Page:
• 48 Stonegate, 01904 640009, tremblingmadness.co.uk. Pint from £3.50
Ska Brewing, USA Vernal Minthe Stout - 5.8% (£2.70, 355ml can)
Ska Brewing are an American company located in California, perhaps best known in the UK for their India pale ale Modus Hoperandi, a deliciously hop-forward ale, however we recently received some more of their wares in-store, including this intriguing stout.
Now, yes it is in a can, but unlike those cheap plastic lagers the cans used by some UK, and many US, craft breweries tend to be filtered less aggressively, rarely pasteurised, and sometimes even retain their yeast sediment.
They’re easier to transport, light-tight so the beer cannot possibly be damaged by sunlight, and chill much quicker; perfect for when you need a beer sooner rather than later.
Vernal Minthe Stout is a robust stout brewed with cacao nibs and vanilla, nothing too ‘out there’ so far, and dosed generously with spearmint and peppermint. Pouring a deep chocolate brown, with a thick tan head, you’d struggle to not notice the mint: a strong aroma of wheetos and spearmint gum hits the nose immediately, with some underlying buttermilk crumpets suggesting the beer’s richness that lies beneath the adjuncts.
Light-bodied with a pleasing soft carbonation, this beer starts sweet, think after-eight mints to begin with, until the cacao’s bitterness and the roasted malts combine to give a suggestion of liquorice and tobacco. The overall impression is not dissimilar to menthol snuff; minty tobacco, at once revitalising and stimulating, coupled with a slight tang in the finish.
Recommended by Michael Bates
Bristol Beer Factory, Bristletoe, 5.5%, £2.85
Full points to the Bristol Beer Factory team in the 'forced pun' category; when you've got a word like 'Bristol' to work with, it's quite impressive that they managed to come up with anything at all.
Bristletoe is, the brewery say, a dark Christmas ale brewed with an emphasis on malt flavours, using a Belgian strain of yeast to really push those fruity, spicy esters to the fore.
Throwing a load of raisins into the brew pretty much cements this one in the 'fruity brown ale' category, with some coriander and ginger bringing the Christmas cheer to the party.
Pouring a hazy chestnut, a quickly dissipating butterscotch head gives off a flurry of peppery yeast esters, and oddly something reminiscent of thyme or marjoram rather than coriander and ginger. More herbal than spiced and fruity on the nose, then, but pleasing nonetheless.
Sweet tangerine and chocolate flavours give way to buttered rum, and raisin fudge. Medium-bodied, yet almost dry in the finish, the lasting impression is of vanilla ice-cream, touched by a slight fructose sourness.
Almost refreshing compared to all the richer, heavier, high ABV Christmas beers most brewers push out at this time of year.
Be sure to give this brew a go if you fancy a festive one that can be easily enjoyed without sacrificing character.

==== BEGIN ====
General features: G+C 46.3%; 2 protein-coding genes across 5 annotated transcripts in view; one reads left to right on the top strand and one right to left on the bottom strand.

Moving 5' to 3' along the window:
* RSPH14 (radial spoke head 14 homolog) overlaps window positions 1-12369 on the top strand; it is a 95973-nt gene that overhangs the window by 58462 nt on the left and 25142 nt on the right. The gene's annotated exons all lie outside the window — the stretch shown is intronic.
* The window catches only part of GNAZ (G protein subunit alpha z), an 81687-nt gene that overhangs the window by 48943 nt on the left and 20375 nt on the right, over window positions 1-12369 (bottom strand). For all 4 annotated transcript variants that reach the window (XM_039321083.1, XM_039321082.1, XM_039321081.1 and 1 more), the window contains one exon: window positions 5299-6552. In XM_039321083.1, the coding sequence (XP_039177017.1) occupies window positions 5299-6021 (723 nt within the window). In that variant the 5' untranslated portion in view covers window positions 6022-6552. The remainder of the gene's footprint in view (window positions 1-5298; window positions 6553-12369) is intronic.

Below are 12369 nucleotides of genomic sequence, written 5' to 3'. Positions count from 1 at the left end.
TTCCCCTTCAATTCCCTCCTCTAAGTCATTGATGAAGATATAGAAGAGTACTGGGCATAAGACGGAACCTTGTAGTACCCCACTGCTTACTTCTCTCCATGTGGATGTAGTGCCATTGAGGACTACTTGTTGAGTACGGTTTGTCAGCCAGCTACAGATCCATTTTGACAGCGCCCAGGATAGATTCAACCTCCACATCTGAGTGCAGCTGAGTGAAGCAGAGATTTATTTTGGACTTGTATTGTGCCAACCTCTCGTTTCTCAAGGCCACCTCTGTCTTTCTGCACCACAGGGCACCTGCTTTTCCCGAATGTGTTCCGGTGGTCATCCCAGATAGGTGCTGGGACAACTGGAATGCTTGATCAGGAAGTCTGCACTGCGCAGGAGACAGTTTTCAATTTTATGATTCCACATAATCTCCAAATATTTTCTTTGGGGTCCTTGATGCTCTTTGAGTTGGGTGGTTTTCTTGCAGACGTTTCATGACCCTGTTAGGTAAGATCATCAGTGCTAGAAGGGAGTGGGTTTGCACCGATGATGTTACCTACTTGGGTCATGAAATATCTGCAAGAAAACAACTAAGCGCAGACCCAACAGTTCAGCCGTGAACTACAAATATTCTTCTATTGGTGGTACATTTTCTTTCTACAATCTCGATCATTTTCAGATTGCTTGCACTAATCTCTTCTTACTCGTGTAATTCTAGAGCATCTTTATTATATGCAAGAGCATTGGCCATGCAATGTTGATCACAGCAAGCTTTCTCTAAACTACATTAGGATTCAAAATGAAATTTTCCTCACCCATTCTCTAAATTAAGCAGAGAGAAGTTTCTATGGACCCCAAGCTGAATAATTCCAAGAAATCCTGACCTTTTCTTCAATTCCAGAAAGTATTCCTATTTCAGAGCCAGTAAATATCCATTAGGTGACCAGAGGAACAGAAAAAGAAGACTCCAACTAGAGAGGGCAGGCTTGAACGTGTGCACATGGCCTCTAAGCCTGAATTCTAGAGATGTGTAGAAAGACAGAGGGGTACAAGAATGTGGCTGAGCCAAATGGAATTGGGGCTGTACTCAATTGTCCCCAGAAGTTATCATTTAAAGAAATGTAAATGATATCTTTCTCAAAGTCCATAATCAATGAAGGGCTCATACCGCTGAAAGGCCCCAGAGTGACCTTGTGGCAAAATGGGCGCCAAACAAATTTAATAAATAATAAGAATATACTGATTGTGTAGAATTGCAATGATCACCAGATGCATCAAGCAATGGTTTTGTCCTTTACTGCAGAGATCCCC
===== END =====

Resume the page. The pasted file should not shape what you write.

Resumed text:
Recommended by Michael Bates, Trembling Madness, 48 Stonegate, York, YO1 8AS
Brass Castle’s Wallop (7.7%) comes in a gorgeous plump 750ml bottle with a wax seal on the cap. Retailing at £7.65 it's a great present for someone special, it's a limited edition with only 277 bottled, each bottle has a handwritten batch number on.
We are lucky to have a few left so hurry before the weekend and you may be able own one of these amazing beers . It's a traditional Stingo-style beer, brewed with treacle, made to a classic Yorkshire recipe in a traditional copper vessel and oak-aged in a port cask for 6 months. It’s a great beer on which to end a dark Winter night.
Schloss Eggenberg Samichlaus - 14%, 330ml, £4.95
What is there left to say about Samichlaus, really? It's been something of a mainstay in most good bottle shops and world beer bars for a long time indeed, and chances are that if you're reading this, you've probably tried it.
Once the world's strongest beer, this 14 per cent Doppelbok is brewed just once a year on the December 6, then fermented slowly for ten months or so making it lagered in the truest sense of the term.
Rather than creating a clean dry beer, however, the result is a sweet, complex ale with a rich flavour reminiscent of dried fruit and toffee apples.
Because of this, we've teamed up with the award winning Ye Olde Pie and Sausage Shop on The Shambles (who make the pub's speciality sausages) to create a limited run of Samichlaus sausages, to be enjoyed with a beer.
Pouring a glowing chestnut, with red highlights, and no head to speak of, Samichlaus smells, frankly, like pear drops and acetone. It won't win anyone over on scent alone, sadly, but the flavour is incredible: sweet, dark treacle, walnuts, bananas, a swelling of alcohol warmth and a tangy, burnt-toffee finish.
As the bottle says, this would work fantastically well with rich fruity puddings, hearty savoury dishes, or as in our case, in some hand-made locally produced sausages.